Select Committee on Public Administration Second Report


Submitted by the Department for Culture, Media and Sport

Thank you for your letter of 9 June and I'm sorry to have missed your deadline. For 2 of the Questions we are reliant on information from the NMEC. I was waiting for it, but it is still not available, and I thought it sensible to provide you with a response to the other Questions.

I attach a table which explains the Department's position in respect of those non-Millennium Questions to the Committee's satisfaction, I hope.

19 July 2000

Subject:Television Licence Evasion (61889)
Comment:The BBC has statutory responsibility for the administration and enforcement of the television licensing system; TV Licensing carries out the day to day administration as agent for the BBC and it is contrary to TV Licensing's policy to publish details of areas to be targeted, since to do so would give comfort to evaders in other areas.
Although the Code of Practice on access to Government Information does not strictly cover the BBC (because the Corporation does not come within the jurisdiction of the Ombudsman), non-disclosure would be justified under two sections of the Code, namely
Part II, section 4 (b) - "Information whose disclosure could prejudice the enforcement or proper administration of the law, including the prevention, investigation or detection of crime"; and
Part II, section 7 (b) - "Information whose disclosure would harm the efficient conduct of the operations of a department or other public body or authority".
Subject:Departmental Legislation (68415)
Comment:As stated in the original answer, by longstanding convention legislative proposals for each year are not announced in advance of the Queen's speech at the start of the relevant Parliamentary Session. At the time the question was answered, the Department had no collective agreement for further legislation arising from the outcome of the Comprehensive Spending Review, and Ministers were still considering the options, legislative and other, for implementing review commitments, and many of the policy details which would need to be reflected in any legislation. To have made premature assumptions or statements about future legislation would have harmed the frankness and candour of internal discussions: the exemption in paragraph 2 of Part II of the Code of Practice on Access to Government Information is relevant.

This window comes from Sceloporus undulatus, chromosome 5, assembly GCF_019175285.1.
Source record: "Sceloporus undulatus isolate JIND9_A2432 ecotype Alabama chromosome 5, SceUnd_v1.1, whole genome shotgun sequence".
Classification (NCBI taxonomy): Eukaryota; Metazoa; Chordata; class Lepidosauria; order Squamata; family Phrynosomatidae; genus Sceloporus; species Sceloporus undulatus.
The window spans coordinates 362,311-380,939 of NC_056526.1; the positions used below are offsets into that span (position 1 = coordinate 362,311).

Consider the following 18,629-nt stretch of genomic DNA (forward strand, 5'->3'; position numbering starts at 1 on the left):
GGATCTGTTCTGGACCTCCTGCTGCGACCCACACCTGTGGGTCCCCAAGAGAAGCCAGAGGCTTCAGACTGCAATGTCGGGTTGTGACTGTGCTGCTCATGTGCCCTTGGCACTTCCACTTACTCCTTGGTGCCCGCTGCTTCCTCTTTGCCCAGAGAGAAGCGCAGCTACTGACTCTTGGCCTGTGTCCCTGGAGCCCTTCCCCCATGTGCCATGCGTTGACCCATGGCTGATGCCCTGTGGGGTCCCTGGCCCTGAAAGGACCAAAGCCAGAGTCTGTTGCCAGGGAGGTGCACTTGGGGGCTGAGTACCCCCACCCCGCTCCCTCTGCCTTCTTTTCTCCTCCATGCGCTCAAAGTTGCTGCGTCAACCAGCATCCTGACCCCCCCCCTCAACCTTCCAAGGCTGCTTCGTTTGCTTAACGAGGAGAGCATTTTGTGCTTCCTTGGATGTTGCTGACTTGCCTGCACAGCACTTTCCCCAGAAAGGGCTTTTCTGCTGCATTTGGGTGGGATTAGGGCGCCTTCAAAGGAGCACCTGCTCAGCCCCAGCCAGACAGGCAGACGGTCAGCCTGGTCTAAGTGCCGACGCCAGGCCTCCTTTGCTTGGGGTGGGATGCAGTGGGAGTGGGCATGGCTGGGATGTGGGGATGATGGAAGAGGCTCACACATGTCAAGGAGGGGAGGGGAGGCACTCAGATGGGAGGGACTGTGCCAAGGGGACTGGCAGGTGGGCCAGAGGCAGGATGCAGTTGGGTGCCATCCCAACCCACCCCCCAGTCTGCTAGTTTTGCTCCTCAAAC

Subject:Heritage Export Licences (82194)
Comment:Our legal advice is clear that information given on applications for export licences is commercially sensitive and is given in confidence. In this context, the provision on "Third Party's Commercial Confidences" in paragraph 13 of Part II of the Code of Practice on Access to Government Information would apply. Furthermore to reveal information contained on applications for export licences would be an unwarranted invasion of privacy contrary to Article 8 of the European Convention on Human Rights. Paragraph 12 of Part II of the Code is clearly of relevance to the "Privacy of an individual".

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